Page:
KUALA LUMPUR : When the Covid-19 pandemic broke out in Malaysia in February last year, Ms Wan Nor Aisyah Karim believed that the country was in good hands.
Fast forward 18 months, the 25-year-old kindergarten teacher said she is no longer sure if the country is heading in the right direction.
“I had confidence in the government because it managed to bring down the cases to almost zero even after a change in administration. But now, I’m not so sure because things went from bad to worse,” she said, referring to the collapse of the Pakatan Harapan administration in February last year, and it being replaced by Prime Minister Muhyiddin Yassin’s Perikatan Nasional (PN).
When PN took over in March last year, new Covid-19 infections were hovering below 30 cases daily. That figure began climbing steadily from the beginning of this year, and has accelerated since May, driven by the more transmissible Delta strain.
On Friday (Aug 6), new daily infections spiked at 20,889 cases, the highest since the pandemic began.
“I believe the constant political bickering, coupled with poor policymaking, has led us here and it’s the rakyat (people) who are suffering,” she added.
Based on a recent survey done by independent pollster Merdeka Centre, Ms Aisyah is voicing most people’s dissatisfaction with how the government has managed the country and the pandemic.
In its survey ahead of the parliamentary sitting almost two weeks ago, the centre found that nearly 64 per cent of respondents believe that the country is headed in the wrong direction.
This is almost double the number from June last year, when the number of daily coronavirus cases was close to zero and only 32 per cent of respondents thought the country was headed the wrong way.
These survey results were revealed by the centre’s executive director, Mr Ibrahim Suffian, in an interview with news channel Astro Awani on Thursday.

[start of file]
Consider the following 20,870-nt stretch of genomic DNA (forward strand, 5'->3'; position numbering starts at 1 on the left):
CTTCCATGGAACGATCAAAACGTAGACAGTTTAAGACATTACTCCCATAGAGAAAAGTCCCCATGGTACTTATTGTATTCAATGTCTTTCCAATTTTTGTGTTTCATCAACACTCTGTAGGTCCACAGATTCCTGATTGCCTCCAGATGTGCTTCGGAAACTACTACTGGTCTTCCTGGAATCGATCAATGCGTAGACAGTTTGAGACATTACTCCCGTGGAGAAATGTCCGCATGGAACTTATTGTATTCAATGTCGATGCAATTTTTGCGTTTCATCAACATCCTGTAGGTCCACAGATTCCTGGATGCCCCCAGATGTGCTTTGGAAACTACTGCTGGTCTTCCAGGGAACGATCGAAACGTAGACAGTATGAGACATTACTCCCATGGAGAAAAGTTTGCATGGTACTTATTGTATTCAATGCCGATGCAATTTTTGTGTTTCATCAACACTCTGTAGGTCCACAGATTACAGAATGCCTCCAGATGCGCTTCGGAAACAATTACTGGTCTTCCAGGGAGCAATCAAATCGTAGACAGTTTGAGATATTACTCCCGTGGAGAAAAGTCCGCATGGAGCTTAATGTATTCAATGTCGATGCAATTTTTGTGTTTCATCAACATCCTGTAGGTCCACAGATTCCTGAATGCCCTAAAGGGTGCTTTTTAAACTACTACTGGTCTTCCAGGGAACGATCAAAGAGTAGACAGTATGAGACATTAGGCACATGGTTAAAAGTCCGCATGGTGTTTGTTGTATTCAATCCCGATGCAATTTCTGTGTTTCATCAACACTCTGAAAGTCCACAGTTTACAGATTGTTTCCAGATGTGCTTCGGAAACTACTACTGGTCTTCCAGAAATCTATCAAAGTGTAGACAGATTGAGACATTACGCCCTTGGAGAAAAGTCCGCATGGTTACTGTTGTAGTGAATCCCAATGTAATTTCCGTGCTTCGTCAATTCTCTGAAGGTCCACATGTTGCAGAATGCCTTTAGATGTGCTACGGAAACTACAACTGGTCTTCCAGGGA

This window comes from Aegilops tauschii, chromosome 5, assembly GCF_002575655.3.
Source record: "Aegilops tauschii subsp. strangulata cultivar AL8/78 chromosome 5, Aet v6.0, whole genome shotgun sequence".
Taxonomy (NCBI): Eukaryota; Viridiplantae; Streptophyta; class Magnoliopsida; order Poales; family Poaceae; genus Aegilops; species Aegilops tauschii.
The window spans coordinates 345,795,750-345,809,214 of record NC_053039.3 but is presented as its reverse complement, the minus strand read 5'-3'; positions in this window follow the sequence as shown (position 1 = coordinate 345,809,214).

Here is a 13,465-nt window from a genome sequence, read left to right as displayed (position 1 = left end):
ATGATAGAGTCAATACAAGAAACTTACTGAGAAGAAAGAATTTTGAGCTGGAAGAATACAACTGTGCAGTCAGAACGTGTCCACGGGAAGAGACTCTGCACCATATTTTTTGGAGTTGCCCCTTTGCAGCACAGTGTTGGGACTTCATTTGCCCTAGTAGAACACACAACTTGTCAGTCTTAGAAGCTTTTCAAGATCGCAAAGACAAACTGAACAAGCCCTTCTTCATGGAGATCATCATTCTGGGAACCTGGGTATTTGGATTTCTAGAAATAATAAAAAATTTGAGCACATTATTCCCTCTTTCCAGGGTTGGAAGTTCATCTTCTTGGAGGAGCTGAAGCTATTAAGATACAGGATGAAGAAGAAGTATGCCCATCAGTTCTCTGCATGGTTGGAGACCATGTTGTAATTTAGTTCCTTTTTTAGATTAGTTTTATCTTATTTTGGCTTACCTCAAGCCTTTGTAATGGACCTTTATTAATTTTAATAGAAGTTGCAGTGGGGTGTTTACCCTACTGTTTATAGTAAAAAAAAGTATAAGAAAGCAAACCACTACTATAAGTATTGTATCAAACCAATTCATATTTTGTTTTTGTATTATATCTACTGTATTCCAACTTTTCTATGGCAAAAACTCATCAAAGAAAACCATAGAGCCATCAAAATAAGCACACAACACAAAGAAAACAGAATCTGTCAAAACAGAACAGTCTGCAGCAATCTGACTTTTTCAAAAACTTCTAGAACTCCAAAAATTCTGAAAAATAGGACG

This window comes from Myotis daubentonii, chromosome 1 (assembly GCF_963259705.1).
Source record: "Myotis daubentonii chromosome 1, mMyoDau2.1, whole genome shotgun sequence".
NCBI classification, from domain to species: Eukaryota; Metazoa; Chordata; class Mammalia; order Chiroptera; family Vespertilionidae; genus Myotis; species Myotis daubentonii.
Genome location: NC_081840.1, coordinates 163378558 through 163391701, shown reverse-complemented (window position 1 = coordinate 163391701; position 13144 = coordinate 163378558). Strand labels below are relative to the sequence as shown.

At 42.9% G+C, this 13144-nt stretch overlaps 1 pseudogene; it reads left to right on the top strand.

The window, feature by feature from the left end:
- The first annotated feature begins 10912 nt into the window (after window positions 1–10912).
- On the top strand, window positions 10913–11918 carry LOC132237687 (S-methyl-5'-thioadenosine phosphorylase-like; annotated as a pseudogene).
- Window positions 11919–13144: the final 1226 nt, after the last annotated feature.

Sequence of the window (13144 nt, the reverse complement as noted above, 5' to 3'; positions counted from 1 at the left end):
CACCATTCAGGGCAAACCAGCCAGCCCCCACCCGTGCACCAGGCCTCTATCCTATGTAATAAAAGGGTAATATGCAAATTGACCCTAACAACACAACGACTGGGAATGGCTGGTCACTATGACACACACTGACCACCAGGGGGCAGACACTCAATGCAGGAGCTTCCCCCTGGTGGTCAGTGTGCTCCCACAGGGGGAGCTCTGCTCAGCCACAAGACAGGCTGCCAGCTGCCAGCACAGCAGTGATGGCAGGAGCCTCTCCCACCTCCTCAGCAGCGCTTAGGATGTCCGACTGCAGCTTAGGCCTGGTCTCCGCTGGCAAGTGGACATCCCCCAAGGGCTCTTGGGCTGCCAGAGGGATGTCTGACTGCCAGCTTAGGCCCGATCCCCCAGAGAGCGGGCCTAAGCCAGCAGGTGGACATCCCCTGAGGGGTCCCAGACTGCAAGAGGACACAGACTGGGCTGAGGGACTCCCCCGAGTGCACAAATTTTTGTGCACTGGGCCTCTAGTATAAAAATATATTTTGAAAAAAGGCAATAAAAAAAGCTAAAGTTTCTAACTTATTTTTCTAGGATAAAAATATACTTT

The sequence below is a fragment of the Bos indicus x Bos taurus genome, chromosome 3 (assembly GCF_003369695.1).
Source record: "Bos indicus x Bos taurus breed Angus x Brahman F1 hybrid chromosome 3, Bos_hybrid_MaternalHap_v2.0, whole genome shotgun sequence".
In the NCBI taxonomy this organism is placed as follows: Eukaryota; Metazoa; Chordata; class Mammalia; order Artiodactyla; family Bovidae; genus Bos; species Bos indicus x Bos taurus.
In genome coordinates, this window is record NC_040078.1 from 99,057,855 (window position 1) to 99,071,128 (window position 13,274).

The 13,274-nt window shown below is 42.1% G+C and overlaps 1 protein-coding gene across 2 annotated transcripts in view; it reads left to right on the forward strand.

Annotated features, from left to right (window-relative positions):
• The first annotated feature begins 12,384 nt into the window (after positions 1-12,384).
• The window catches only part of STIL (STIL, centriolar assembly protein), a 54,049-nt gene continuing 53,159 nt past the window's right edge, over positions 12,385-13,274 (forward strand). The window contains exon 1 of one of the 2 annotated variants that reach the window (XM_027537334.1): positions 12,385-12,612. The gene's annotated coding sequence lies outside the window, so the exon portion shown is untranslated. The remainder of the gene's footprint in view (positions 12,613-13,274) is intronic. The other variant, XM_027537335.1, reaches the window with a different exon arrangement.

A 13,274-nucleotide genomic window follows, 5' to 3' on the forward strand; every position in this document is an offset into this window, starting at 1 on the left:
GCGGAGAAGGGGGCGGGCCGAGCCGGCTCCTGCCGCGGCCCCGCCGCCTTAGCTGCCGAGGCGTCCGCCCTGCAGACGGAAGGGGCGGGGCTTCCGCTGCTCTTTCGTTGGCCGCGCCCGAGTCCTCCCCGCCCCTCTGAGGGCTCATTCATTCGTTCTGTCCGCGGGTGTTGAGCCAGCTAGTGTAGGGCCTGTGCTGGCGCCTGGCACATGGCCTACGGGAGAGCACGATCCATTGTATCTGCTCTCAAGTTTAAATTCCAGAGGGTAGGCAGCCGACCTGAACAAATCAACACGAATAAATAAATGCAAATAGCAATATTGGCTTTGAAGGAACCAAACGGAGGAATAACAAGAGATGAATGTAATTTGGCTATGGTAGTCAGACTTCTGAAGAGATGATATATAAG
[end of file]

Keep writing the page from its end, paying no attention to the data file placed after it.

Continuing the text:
He said that 61 per cent of respondents were dissatisfied with how the government is managing the Covid-19 outbreak, compared against the 93 per cent who were satisfied with how the pandemic was handled last year, during its initial stages.
“We noticed that in the last three months or so, the sentiment has spread not just within the urban centres, but also in other parts of the country, even in Sabah and Sarawak. Particularly the voters in rural areas, bumiputeras (Malays and aboriginal communities) are now also reflecting a more negative sentiment towards the government and how it’s handling the pandemic and the political situation,” he said.
He also noted that approval ratings for Tan Sri Muhyiddin have fallen to 50 per cent, compared with 67 per cent in April.
Mr Muhyiddin is currently facing challenges to his right to govern, after Umno, the largest party in his ruling coalition PN, withdrew its support and deprived the coalition of a parliamentary majority.
Meanwhile, Malaysia’s youth leaders have called for a platform for them to share their ideas and contribute to policymaking regarding the pandemic.
In the Youth and Politics in Malaysia webinar on Friday organised by the Merdeka Centre, panellists said politicians should be open to fresh ideas from the young.
Dr Thanussha Francis Xavier, co-founder of youth-centered political party Muda, said: “The government should’ve got the input of all stakeholders when drafting the Covid-19 policy, this includes the youth. There is no engagement and initiative to understand the real situation on the ground. Veteran politicians are so used to belittling our voices when fresh ideas are needed.”
However, Mr Nor Akmal Jazlan, who watched the webinar, was of the view that assigning blame on the government was not so clear-cut, considering Covid-19 was a global pandemic.
“How sure are we that the government has failed us when there’s a global rise in cases due to the Delta variant? This is not the time to point fingers, it’s best for us to continue taking care of ourselves and play our role,” the information technology officer told The Straits Times.
By : Nadirah H. Rodzi – THE STRAITS TIMES